Meatloafs are controversial; for some it reminds them of their dry and bland school food- so hate it- for others it reminds them of their grandmother’s cooking – so love it. Let me disprove the former. I start by not adding bread in my meatloaf. Firstly I think bread does not add much to the dish, except unwanted carbohydrate calories. Secondly it dries the dish out, and takes away flavours. Because there is no bread in my meatloaf, it could be dubbed as a giant meatball, which is what it essentially is – in a log form. This meatloaf is really amazing, you can add or take away the ingredients keeping the same ratio, it will feed and please many, and is perfect for any Sunday night! (that is when I like to make mine at least)
My mom taught me a secret which I will share with you right now:
The finer the chop, the better the taste.
Many aspects of life require patience, cooking is just an example. I understand weeks are long and busy, but instead of seeing cooking as a chore, start seeing it as a fun activity. I know I always phase off into deep reflections or even problem solving. If I have an essay prompt to write, I will read over the question, and think through my answers as I cook. What I am trying to say is that, no cooking time is ever wasted. The brain is quite marvelous at multitasking, let yourself be guided by your thoughts, not too much as I wouldn’t want anyone to harm themselves.
- 300g ground Beef
- 300g ground Pork*
- 2 Carrots (medium sized)
- 3 Spring Onions
- ½ Parsley Bunch (15g)
- ½ Coriander Bunch (15g)
- 1 White Onion
- 1 Tsp ground Cumin
- ½ Tsp ground Coriander
- 70g Tomato paste
* Can be omitted and have the beef doubled, or have turkey instead, but I warn it will be more dry this way.
How it’s made:
— Preheat your oven to 150°C /300°F —
First, place both meats in a large mixing bowl and with your hands mix both meats until homogeneously combined. What I like to do, is take a handful, squeeze it out, and release, and repeat. It really is the best way to incorporate both meats together.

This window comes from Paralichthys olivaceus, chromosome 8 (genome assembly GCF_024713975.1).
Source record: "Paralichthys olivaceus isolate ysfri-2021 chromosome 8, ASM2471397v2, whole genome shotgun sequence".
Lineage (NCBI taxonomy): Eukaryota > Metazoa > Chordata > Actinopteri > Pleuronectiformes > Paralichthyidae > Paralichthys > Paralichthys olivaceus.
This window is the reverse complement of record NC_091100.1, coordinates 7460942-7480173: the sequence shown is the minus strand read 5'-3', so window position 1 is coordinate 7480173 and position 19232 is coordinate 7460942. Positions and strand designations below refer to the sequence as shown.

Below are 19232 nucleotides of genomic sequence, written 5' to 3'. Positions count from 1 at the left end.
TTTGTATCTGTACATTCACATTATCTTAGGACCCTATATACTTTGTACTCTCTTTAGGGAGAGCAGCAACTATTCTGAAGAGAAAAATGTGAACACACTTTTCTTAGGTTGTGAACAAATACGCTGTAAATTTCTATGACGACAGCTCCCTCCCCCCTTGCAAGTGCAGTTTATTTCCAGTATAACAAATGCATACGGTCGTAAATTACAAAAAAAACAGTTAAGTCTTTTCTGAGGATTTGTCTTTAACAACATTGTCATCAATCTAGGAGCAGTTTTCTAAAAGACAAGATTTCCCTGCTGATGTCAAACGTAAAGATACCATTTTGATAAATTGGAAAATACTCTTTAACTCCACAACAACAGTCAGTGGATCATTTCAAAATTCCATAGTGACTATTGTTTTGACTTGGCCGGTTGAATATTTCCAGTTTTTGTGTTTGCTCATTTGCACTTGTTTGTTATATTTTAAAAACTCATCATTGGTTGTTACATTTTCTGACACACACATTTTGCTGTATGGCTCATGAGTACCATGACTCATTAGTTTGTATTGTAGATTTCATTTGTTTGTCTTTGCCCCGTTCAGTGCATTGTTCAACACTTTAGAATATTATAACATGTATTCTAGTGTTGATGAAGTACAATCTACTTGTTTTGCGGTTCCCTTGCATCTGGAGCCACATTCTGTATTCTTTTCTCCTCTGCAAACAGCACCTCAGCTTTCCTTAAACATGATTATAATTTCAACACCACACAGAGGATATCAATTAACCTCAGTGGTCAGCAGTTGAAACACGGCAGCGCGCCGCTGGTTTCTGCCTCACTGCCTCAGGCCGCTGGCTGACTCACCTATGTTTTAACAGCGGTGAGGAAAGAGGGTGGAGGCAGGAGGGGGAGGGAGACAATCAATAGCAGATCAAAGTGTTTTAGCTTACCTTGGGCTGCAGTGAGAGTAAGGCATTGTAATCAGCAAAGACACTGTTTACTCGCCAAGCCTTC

Then as I said above; chop, chop, chop. I like to start with the carrots, I cut them in half diagonally, then in quarters, then in eights, then in sixteenth ( go as far as possible, as fine as you can) before cutting horizontally into little cubes. For the spring onions, I like to slice them thinly, and then onece diagonally so I get essentially tiny semicircles.Then for the Parsley and Coriander, I like to roll up the bunch really tightly and chop randomly. Then repeat until the leaves are very fine. Finally, I always keep the onion for last as tears are shed. Chop the onion as finely as possible, persevering through the stinging in the eyes.
Once all the ingredients are chopped, add them to your mixing bowl with the meat. Add 3 or 4 pinches of salt, black pepper and a little drizzle of olive oil, and mix everything. Once again, hands are the best mixing tool here. Continue until all the vegetables are all evenly incorporated.
Then, drizzle a little olive oil in a cooking dish, and place the mixture in it. Gently form the meat into a log form, nothing to perfect, we want to keep the homemade effect. Finally cover the log of purred tomato, and place it in the oven.
This meatloaf should cook in 45 minutes.